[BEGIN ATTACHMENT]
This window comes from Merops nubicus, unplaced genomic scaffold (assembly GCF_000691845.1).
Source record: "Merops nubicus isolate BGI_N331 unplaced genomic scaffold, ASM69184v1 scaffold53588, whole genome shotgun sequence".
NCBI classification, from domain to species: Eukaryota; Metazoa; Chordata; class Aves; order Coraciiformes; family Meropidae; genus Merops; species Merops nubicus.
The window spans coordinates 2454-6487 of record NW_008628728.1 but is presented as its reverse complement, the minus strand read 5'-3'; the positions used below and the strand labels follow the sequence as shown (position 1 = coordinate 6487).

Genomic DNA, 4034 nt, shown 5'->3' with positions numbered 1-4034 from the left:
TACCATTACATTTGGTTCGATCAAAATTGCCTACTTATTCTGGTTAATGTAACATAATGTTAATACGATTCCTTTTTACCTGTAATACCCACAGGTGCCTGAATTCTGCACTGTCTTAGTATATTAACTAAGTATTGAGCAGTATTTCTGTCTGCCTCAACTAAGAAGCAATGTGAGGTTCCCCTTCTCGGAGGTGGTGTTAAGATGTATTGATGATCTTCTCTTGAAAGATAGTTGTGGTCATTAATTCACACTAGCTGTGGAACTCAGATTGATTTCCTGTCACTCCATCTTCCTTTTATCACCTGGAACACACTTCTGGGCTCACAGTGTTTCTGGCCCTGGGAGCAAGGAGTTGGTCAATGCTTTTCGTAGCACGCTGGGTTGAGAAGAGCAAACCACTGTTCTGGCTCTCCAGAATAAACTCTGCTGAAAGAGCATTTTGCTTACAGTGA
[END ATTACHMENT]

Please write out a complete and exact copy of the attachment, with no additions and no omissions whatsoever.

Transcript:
This window comes from Merops nubicus, unplaced genomic scaffold (assembly GCF_000691845.1).
Source record: "Merops nubicus isolate BGI_N331 unplaced genomic scaffold, ASM69184v1 scaffold53588, whole genome shotgun sequence".
NCBI classification, from domain to species: Eukaryota; Metazoa; Chordata; class Aves; order Coraciiformes; family Meropidae; genus Merops; species Merops nubicus.
The window spans coordinates 2454-6487 of record NW_008628728.1 but is presented as its reverse complement, the minus strand read 5'-3'; the positions used below and the strand labels follow the sequence as shown (position 1 = coordinate 6487).

Genomic DNA, 4034 nt, shown 5'->3' with positions numbered 1-4034 from the left:
TACCATTACATTTGGTTCGATCAAAATTGCCTACTTATTCTGGTTAATGTAACATAATGTTAATACGATTCCTTTTTACCTGTAATACCCACAGGTGCCTGAATTCTGCACTGTCTTAGTATATTAACTAAGTATTGAGCAGTATTTCTGTCTGCCTCAACTAAGAAGCAATGTGAGGTTCCCCTTCTCGGAGGTGGTGTTAAGATGTATTGATGATCTTCTCTTGAAAGATAGTTGTGGTCATTAATTCACACTAGCTGTGGAACTCAGATTGATTTCCTGTCACTCCATCTTCCTTTTATCACCTGGAACACACTTCTGGGCTCACAGTGTTTCTGGCCCTGGGAGCAAGGAGTTGGTCAATGCTTTTCGTAGCACGCTGGGTTGAGAAGAGCAAACCACTGTTCTGGCTCTCCAGAATAAACTCTGCTGAAAGAGCATTTTGCTTACAGTGA